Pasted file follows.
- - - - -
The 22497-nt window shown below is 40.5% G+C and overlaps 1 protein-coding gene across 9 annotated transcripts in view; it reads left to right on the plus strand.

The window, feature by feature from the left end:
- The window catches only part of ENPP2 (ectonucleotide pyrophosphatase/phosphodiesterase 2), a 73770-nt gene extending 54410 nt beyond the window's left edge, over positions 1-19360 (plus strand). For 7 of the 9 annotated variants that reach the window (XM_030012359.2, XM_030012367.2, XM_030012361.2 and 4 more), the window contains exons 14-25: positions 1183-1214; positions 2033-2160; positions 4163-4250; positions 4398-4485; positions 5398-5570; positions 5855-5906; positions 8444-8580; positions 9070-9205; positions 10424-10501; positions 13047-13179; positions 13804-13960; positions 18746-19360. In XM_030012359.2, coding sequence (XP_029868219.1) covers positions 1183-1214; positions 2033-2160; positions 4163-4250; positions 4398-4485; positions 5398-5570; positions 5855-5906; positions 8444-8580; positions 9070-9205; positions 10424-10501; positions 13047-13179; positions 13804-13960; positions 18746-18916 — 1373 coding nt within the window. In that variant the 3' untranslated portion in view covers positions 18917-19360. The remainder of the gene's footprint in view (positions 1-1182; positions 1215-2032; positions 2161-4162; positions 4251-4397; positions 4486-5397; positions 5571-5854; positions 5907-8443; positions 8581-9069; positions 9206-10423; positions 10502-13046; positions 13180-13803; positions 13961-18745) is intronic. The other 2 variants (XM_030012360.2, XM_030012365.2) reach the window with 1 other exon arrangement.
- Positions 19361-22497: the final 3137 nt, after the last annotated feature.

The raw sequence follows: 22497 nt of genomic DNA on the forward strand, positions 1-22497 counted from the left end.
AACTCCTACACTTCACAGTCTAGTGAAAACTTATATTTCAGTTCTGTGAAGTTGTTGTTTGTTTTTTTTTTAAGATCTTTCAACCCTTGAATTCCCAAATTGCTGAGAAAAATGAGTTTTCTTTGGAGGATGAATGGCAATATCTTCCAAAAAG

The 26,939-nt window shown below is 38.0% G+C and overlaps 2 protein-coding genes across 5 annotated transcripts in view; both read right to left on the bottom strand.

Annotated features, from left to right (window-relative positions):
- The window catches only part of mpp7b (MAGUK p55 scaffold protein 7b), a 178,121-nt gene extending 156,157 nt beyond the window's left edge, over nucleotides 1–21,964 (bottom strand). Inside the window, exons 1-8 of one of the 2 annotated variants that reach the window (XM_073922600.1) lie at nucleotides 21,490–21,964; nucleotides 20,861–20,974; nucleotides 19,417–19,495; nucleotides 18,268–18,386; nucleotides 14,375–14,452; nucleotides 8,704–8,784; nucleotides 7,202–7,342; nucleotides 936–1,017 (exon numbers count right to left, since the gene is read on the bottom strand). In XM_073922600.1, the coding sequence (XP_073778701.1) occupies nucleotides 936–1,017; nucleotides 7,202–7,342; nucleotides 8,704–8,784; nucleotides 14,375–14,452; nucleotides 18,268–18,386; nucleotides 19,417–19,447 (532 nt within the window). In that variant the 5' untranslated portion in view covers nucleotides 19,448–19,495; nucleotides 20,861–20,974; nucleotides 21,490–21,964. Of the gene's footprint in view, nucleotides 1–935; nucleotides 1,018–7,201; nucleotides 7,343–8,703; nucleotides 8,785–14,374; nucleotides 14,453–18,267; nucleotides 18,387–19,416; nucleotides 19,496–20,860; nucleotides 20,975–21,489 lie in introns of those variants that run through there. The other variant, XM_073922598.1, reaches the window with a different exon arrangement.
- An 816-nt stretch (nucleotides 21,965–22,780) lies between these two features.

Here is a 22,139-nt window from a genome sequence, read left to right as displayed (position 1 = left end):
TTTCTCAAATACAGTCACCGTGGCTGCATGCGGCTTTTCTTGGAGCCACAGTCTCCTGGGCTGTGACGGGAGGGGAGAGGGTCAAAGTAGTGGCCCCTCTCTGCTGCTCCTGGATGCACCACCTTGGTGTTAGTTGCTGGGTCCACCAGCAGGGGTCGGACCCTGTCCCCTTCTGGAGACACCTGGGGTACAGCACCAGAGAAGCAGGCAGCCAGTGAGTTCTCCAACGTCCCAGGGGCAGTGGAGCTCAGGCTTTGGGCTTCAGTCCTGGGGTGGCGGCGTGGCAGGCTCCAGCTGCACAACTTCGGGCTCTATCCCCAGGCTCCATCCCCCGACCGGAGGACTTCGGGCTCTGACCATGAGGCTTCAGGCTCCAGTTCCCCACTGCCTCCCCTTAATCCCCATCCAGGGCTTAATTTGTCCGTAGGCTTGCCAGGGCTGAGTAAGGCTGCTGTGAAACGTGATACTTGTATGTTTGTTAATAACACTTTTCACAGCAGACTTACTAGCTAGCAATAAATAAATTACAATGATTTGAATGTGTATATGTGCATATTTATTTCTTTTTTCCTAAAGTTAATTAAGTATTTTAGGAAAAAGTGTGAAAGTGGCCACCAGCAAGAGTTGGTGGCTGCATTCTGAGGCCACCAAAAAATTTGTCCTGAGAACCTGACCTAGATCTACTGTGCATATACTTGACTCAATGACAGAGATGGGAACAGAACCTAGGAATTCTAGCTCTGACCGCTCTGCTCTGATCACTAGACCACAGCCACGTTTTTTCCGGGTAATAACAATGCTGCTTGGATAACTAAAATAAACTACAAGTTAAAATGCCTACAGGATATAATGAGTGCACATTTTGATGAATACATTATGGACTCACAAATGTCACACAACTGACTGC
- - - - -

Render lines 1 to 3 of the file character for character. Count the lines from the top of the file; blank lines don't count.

The 22497-nt window shown below is 40.5% G+C and overlaps 1 protein-coding gene across 9 annotated transcripts in view; it reads left to right on the plus strand.

The window, feature by feature from the left end:
- The window catches only part of ENPP2 (ectonucleotide pyrophosphatase/phosphodiesterase 2), a 73770-nt gene extending 54410 nt beyond the window's left edge, over positions 1-19360 (plus strand). For 7 of the 9 annotated variants that reach the window (XM_030012359.2, XM_030012367.2, XM_030012361.2 and 4 more), the window contains exons 14-25: positions 1183-1214; positions 2033-2160; positions 4163-4250; positions 4398-4485; positions 5398-5570; positions 5855-5906; positions 8444-8580; positions 9070-9205; positions 10424-10501; positions 13047-13179; positions 13804-13960; positions 18746-19360. In XM_030012359.2, coding sequence (XP_029868219.1) covers positions 1183-1214; positions 2033-2160; positions 4163-4250; positions 4398-4485; positions 5398-5570; positions 5855-5906; positions 8444-8580; positions 9070-9205; positions 10424-10501; positions 13047-13179; positions 13804-13960; positions 18746-18916 — 1373 coding nt within the window. In that variant the 3' untranslated portion in view covers positions 18917-19360. The remainder of the gene's footprint in view (positions 1-1182; positions 1215-2032; positions 2161-4162; positions 4251-4397; positions 4486-5397; positions 5571-5854; positions 5907-8443; positions 8581-9069; positions 9206-10423; positions 10502-13046; positions 13180-13803; positions 13961-18745) is intronic. The other 2 variants (XM_030012360.2, XM_030012365.2) reach the window with 1 other exon arrangement.